Who is Your Target Buyer Persona and Where Are They Hiding?

Who is Your Target Buyer Persona and Where Are They Hiding?

Any business needs to figure out who they are trying to sell to in order to figure out where their customers are.

Marketing is your message to customers saying, ‘Buy from us, we rock at what you need.’

Different customers live their lives and spend their days differently, so to make sure that your marketing message is the right one and appears in the right places, every business should define their target audience.

You need to create a picture of your customer in terms of their attitudes, lifestyle, behaviours and how they make decisions to spend money. Using this picture, you can work out what marketing tools and channels you will use to connect with these people.

This is how to engage with the most potential customers.

This means being as clear as you possibly can about who the best customer for your business would be – and then tailoring all marketing, customer service, branding, packaging, and more towards connecting with that type of person.

Working out your Target Audience

There are a few different terms you will hear to define the customers you are trying to reach with your marketing. There are small but subtle variations in what they mean. Let’s break these terms down for you.

Target Market

This is the section of society that is most likely to buy from you. You can define this in terms of demographics like age, gender, marital status, geographic location, education, employment, financial status, and interests.

Target Audience

This is a subsection of the target market that you will specifically try to reach with your marketing strategy and channels. The target market is all of the people you’d like to reach, the target audience is all of the people you will reach.

Buyer Persona

This is a hypothetical creative representation of a specific person who would fit within your target audience. It may also be called a client persona, user persona or marketing persona.

A buyer persona is far more detailed in terms of their attitudes and behaviours including where, when and how they shop, what their pain points are and why they buy. It will likely include their specific job title and also where they are at on their buying journey as well.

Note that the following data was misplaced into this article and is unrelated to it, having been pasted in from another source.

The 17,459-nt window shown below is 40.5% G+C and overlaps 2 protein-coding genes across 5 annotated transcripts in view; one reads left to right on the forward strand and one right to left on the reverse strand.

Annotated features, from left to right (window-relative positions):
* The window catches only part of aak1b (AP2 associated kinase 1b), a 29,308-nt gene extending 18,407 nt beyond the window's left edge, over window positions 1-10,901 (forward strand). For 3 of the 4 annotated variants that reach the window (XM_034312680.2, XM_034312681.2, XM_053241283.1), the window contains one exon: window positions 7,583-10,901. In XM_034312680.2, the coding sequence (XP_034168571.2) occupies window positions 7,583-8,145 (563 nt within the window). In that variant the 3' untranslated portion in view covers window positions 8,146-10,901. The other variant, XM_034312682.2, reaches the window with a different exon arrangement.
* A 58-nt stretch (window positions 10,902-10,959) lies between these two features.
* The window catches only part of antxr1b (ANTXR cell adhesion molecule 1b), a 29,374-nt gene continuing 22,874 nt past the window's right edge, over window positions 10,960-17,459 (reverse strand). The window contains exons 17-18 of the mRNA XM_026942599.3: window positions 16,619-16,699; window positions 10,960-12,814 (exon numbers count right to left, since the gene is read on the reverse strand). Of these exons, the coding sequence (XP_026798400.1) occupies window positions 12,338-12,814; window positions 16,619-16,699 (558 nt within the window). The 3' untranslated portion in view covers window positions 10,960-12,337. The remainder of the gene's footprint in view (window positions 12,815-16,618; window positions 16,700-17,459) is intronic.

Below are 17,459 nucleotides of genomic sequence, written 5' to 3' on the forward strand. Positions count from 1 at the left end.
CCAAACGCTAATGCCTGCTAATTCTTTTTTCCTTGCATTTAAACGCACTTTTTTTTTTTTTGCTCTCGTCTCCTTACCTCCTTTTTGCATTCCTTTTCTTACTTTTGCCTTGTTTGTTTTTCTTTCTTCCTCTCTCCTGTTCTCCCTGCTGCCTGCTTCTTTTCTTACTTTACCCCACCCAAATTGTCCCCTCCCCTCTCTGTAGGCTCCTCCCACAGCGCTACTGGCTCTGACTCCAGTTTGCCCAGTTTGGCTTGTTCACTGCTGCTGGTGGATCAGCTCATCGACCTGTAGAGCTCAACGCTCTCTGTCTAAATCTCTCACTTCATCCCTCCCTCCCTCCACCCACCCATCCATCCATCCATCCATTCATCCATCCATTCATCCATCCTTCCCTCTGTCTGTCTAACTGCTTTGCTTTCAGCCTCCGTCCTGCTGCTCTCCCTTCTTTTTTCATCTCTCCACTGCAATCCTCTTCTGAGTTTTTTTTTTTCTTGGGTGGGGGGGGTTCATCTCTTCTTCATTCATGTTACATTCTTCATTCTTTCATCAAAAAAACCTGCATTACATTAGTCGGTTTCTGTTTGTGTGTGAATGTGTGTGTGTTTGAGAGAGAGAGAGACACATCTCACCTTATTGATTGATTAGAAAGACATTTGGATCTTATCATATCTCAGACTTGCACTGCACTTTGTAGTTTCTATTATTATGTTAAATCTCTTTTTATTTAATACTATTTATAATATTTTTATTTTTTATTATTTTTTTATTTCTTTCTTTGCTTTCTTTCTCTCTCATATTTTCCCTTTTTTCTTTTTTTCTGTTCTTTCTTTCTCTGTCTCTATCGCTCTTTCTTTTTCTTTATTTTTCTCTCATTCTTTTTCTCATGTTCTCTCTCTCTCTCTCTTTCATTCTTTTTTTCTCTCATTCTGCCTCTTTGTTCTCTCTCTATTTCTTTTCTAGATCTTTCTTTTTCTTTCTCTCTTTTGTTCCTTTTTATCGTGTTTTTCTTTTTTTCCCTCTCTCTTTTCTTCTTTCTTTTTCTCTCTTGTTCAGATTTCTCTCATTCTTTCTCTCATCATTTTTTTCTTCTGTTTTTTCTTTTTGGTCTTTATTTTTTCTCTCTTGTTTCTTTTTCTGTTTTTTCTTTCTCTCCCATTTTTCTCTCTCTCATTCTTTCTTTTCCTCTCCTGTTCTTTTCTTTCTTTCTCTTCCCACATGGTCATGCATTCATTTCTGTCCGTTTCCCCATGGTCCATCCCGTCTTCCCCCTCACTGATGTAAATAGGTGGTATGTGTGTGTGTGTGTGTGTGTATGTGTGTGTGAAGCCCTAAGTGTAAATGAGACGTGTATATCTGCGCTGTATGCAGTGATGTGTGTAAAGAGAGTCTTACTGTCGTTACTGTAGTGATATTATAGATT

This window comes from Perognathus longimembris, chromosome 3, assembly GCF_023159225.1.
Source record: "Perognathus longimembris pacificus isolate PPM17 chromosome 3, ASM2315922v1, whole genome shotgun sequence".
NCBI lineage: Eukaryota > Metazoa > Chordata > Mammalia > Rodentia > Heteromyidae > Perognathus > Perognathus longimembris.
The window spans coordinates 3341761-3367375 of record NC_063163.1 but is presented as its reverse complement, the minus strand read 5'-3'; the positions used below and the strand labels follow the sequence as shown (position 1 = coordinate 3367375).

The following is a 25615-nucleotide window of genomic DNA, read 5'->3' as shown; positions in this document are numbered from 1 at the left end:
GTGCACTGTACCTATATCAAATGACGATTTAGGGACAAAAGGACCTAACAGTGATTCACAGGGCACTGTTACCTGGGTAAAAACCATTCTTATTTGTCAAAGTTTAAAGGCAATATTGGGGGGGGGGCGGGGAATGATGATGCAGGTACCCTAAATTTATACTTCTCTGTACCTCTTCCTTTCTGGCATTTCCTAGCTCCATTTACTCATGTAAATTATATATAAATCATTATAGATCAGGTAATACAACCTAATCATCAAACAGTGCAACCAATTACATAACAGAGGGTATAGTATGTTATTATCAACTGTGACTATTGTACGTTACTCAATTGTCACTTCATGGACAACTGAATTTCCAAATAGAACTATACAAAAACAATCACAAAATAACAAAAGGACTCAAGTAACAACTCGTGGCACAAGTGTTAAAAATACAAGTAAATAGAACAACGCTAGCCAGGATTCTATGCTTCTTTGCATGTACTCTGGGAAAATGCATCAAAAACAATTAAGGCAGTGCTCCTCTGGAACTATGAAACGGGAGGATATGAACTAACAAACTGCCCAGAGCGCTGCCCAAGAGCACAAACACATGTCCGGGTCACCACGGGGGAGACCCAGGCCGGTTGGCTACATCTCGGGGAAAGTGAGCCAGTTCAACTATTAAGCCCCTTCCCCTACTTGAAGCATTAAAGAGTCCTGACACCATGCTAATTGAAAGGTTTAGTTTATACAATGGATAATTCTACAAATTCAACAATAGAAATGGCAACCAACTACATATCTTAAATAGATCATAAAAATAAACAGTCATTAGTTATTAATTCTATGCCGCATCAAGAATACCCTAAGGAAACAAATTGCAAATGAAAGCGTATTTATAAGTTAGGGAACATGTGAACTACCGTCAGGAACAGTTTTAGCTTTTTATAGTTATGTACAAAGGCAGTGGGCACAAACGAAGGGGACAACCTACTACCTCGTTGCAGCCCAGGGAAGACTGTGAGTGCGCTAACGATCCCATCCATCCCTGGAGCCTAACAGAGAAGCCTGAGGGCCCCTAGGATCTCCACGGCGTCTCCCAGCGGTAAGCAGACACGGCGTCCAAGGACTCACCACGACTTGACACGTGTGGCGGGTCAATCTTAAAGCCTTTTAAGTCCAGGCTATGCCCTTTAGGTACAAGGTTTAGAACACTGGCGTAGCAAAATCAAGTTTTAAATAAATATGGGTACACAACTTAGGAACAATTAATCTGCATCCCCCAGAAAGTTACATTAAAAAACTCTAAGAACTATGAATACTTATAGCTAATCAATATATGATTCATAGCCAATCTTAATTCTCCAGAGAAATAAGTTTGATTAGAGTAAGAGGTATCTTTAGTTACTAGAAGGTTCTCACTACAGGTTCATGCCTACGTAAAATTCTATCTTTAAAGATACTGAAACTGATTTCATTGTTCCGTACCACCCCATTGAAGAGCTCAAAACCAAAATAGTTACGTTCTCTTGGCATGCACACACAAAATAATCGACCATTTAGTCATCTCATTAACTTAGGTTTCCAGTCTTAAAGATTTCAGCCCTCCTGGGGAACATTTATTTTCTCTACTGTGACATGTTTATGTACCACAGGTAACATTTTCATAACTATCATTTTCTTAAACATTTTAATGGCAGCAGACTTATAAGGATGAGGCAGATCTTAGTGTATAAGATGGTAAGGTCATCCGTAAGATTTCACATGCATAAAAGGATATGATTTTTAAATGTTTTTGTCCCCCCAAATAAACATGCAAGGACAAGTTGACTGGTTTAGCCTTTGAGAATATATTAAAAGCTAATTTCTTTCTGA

Ideal Customer Profile (ICP)

Just to get even more confusing, you may see this term come up as well. This is a hypothetical company that would fit within your perfect definition of a member of a target market.

For B2B organisations, they will likely have an ICP, and then several buyer personas who are hypothetical people that work within the ICP company. If your business is smaller or B2C then you don’t need to define an ICP as well as a buyer persona.

Do I need to work out a Buyer Persona?

Defining personas helps a business to recognise that people within your audience could have the exact same demographics, education, lifestyle, and interests but still will shop differently and buy differently. They may have different goals and motivations.

Each buyer persona will spend their time online differently as well – some will use Google to do research, some may use mobile searches (“Siri, find a car dealership near me…”), some may research through videos or social media, or base these decisions on recommendations from specific friends. Some may respond to influencers or only buy from companies that align with certain social causes.

And every one of these buyer personae will need a different marketing channel for you to connect with them. Each one may also need different media, content, and search terms as well.

They are most commonly used by B2B brands because different people within the client company you are targeting will make decisions about purchases differently depending on their role within the company.

If you are B2B

If your company is B2B and deals in companies with different executive levels then it will be helpful to create a buyer persona for each one.

It can be helpful to think that the person within the company who will be researching your product and perhaps trying to convince the company to buy it, may be a different individual to the one who ends up using it. And the person who pays for the purchase might be different again.